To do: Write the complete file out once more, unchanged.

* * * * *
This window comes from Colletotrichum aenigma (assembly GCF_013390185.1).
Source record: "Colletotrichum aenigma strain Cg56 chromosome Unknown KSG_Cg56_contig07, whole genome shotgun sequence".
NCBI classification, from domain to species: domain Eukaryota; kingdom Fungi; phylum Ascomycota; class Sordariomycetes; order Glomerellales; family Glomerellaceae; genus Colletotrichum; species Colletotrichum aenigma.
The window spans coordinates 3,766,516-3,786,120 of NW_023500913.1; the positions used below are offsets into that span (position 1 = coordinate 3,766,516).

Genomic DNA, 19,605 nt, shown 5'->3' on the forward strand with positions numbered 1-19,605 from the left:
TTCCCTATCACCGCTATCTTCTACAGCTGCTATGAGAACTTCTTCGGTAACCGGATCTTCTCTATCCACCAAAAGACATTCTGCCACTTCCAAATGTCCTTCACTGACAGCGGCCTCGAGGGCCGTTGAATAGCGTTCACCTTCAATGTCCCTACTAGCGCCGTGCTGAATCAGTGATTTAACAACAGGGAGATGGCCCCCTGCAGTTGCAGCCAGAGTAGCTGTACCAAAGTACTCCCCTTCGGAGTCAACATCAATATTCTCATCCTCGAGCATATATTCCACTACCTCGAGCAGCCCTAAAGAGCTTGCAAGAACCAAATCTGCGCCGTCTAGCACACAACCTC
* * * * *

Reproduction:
This window comes from Colletotrichum aenigma (assembly GCF_013390185.1).
Source record: "Colletotrichum aenigma strain Cg56 chromosome Unknown KSG_Cg56_contig07, whole genome shotgun sequence".
NCBI classification, from domain to species: domain Eukaryota; kingdom Fungi; phylum Ascomycota; class Sordariomycetes; order Glomerellales; family Glomerellaceae; genus Colletotrichum; species Colletotrichum aenigma.
The window spans coordinates 3,766,516-3,786,120 of NW_023500913.1; the positions used below are offsets into that span (position 1 = coordinate 3,766,516).

Genomic DNA, 19,605 nt, shown 5'->3' on the forward strand with positions numbered 1-19,605 from the left:
TTCCCTATCACCGCTATCTTCTACAGCTGCTATGAGAACTTCTTCGGTAACCGGATCTTCTCTATCCACCAAAAGACATTCTGCCACTTCCAAATGTCCTTCACTGACAGCGGCCTCGAGGGCCGTTGAATAGCGTTCACCTTCAATGTCCCTACTAGCGCCGTGCTGAATCAGTGATTTAACAACAGGGAGATGGCCCCCTGCAGTTGCAGCCAGAGTAGCTGTACCAAAGTACTCCCCTTCGGAGTCAACATCAATATTCTCATCCTCGAGCATATATTCCACTACCTCGAGCAGCCCTAAAGAGCTTGCAAGAACCAAATCTGCGCCGTCTAGCACACAACCTC